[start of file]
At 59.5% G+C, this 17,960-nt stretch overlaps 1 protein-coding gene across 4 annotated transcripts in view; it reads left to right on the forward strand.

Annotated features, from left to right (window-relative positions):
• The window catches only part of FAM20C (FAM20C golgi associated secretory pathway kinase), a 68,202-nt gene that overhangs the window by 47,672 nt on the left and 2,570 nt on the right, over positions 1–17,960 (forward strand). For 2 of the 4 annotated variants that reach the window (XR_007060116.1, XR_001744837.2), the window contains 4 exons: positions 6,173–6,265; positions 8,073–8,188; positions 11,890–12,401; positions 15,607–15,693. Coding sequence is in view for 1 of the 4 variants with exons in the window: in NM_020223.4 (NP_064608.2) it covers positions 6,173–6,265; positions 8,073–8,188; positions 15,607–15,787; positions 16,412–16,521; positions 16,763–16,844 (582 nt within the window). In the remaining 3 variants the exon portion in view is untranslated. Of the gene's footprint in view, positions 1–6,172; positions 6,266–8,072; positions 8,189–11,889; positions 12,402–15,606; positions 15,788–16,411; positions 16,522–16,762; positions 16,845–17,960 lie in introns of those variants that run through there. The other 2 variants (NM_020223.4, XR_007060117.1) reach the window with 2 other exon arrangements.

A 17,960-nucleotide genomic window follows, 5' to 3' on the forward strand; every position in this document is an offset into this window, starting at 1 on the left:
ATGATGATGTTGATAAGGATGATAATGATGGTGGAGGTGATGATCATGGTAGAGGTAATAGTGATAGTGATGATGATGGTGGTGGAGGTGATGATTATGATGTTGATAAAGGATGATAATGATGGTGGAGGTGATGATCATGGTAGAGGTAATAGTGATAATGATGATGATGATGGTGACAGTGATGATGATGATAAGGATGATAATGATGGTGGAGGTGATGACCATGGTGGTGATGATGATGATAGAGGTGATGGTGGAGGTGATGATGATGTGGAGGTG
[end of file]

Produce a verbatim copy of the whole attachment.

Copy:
At 59.5% G+C, this 17,960-nt stretch overlaps 1 protein-coding gene across 4 annotated transcripts in view; it reads left to right on the forward strand.

Annotated features, from left to right (window-relative positions):
• The window catches only part of FAM20C (FAM20C golgi associated secretory pathway kinase), a 68,202-nt gene that overhangs the window by 47,672 nt on the left and 2,570 nt on the right, over positions 1–17,960 (forward strand). For 2 of the 4 annotated variants that reach the window (XR_007060116.1, XR_001744837.2), the window contains 4 exons: positions 6,173–6,265; positions 8,073–8,188; positions 11,890–12,401; positions 15,607–15,693. Coding sequence is in view for 1 of the 4 variants with exons in the window: in NM_020223.4 (NP_064608.2) it covers positions 6,173–6,265; positions 8,073–8,188; positions 15,607–15,787; positions 16,412–16,521; positions 16,763–16,844 (582 nt within the window). In the remaining 3 variants the exon portion in view is untranslated. Of the gene's footprint in view, positions 1–6,172; positions 6,266–8,072; positions 8,189–11,889; positions 12,402–15,606; positions 15,788–16,411; positions 16,522–16,762; positions 16,845–17,960 lie in introns of those variants that run through there. The other 2 variants (NM_020223.4, XR_007060117.1) reach the window with 2 other exon arrangements.

A 17,960-nucleotide genomic window follows, 5' to 3' on the forward strand; every position in this document is an offset into this window, starting at 1 on the left:
ATGATGATGTTGATAAGGATGATAATGATGGTGGAGGTGATGATCATGGTAGAGGTAATAGTGATAGTGATGATGATGGTGGTGGAGGTGATGATTATGATGTTGATAAAGGATGATAATGATGGTGGAGGTGATGATCATGGTAGAGGTAATAGTGATAATGATGATGATGATGGTGACAGTGATGATGATGATAAGGATGATAATGATGGTGGAGGTGATGACCATGGTGGTGATGATGATGATAGAGGTGATGGTGGAGGTGATGATGATGTGGAGGTG